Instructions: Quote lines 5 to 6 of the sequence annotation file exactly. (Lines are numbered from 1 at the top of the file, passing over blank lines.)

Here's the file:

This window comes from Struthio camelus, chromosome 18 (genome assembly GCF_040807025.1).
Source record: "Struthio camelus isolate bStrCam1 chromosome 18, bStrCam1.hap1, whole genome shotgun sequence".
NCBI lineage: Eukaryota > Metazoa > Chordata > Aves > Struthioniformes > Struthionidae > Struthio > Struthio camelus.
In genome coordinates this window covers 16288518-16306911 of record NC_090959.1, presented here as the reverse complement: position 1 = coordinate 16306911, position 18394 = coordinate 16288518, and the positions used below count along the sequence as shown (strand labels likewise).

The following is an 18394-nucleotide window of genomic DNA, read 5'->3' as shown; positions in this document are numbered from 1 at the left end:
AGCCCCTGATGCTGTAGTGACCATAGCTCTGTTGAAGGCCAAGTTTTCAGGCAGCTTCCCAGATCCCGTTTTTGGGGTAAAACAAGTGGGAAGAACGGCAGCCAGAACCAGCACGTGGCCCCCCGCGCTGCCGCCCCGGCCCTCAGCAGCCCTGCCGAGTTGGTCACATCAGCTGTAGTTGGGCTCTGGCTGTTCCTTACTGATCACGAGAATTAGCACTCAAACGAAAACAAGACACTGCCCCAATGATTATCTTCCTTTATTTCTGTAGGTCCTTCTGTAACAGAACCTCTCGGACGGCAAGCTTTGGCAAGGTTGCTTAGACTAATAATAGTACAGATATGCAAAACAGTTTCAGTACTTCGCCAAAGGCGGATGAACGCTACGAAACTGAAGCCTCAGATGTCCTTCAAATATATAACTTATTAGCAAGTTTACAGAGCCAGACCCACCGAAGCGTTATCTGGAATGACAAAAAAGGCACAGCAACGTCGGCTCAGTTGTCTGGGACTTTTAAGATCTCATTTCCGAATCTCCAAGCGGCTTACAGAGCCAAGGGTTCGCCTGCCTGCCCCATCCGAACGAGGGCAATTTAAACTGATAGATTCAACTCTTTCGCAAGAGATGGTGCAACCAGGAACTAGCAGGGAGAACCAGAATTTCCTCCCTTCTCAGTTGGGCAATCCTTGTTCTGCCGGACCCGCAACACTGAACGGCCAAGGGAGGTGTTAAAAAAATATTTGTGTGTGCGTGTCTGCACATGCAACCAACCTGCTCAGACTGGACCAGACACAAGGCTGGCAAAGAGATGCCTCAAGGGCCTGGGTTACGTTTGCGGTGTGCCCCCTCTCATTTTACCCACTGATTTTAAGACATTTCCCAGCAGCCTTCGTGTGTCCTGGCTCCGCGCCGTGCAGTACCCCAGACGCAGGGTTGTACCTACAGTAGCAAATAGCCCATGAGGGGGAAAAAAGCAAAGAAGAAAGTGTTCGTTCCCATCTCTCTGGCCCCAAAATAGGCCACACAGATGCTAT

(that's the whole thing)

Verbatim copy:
The following is an 18394-nucleotide window of genomic DNA, read 5'->3' as shown; positions in this document are numbered from 1 at the left end:
AGCCCCTGATGCTGTAGTGACCATAGCTCTGTTGAAGGCCAAGTTTTCAGGCAGCTTCCCAGATCCCGTTTTTGGGGTAAAACAAGTGGGAAGAACGGCAGCCAGAACCAGCACGTGGCCCCCCGCGCTGCCGCCCCGGCCCTCAGCAGCCCTGCCGAGTTGGTCACATCAGCTGTAGTTGGGCTCTGGCTGTTCCTTACTGATCACGAGAATTAGCACTCAAACGAAAACAAGACACTGCCCCAATGATTATCTTCCTTTATTTCTGTAGGTCCTTCTGTAACAGAACCTCTCGGACGGCAAGCTTTGGCAAGGTTGCTTAGACTAATAATAGTACAGATATGCAAAACAGTTTCAGTACTTCGCCAAAGGCGGATGAACGCTACGAAACTGAAGCCTCAGATGTCCTTCAAATATATAACTTATTAGCAAGTTTACAGAGCCAGACCCACCGAAGCGTTATCTGGAATGACAAAAAAGGCACAGCAACGTCGGCTCAGTTGTCTGGGACTTTTAAGATCTCATTTCCGAATCTCCAAGCGGCTTACAGAGCCAAGGGTTCGCCTGCCTGCCCCATCCGAACGAGGGCAATTTAAACTGATAGATTCAACTCTTTCGCAAGAGATGGTGCAACCAGGAACTAGCAGGGAGAACCAGAATTTCCTCCCTTCTCAGTTGGGCAATCCTTGTTCTGCCGGACCCGCAACACTGAACGGCCAAGGGAGGTGTTAAAAAAATATTTGTGTGTGCGTGTCTGCACATGCAACCAACCTGCTCAGACTGGACCAGACACAAGGCTGGCAAAGAGATGCCTCAAGGGCCTGGGTTACGTTTGCGGTGTGCCCCCTCTCATTTTACCCACTGATTTTAAGACATTTCCCAGCAGCCTTCGTGTGTCCTGGCTCCGCGCCGTGCAGTACCCCAGACGCAGGGTTGTACCTACAGTAGCAAATAGCCCATGAGGGGGAAAAAAGCAAAGAAGAAAGTGTTCGTTCCCATCTCTCTGGCCCCAAAATAGGCCACACAGATGCTAT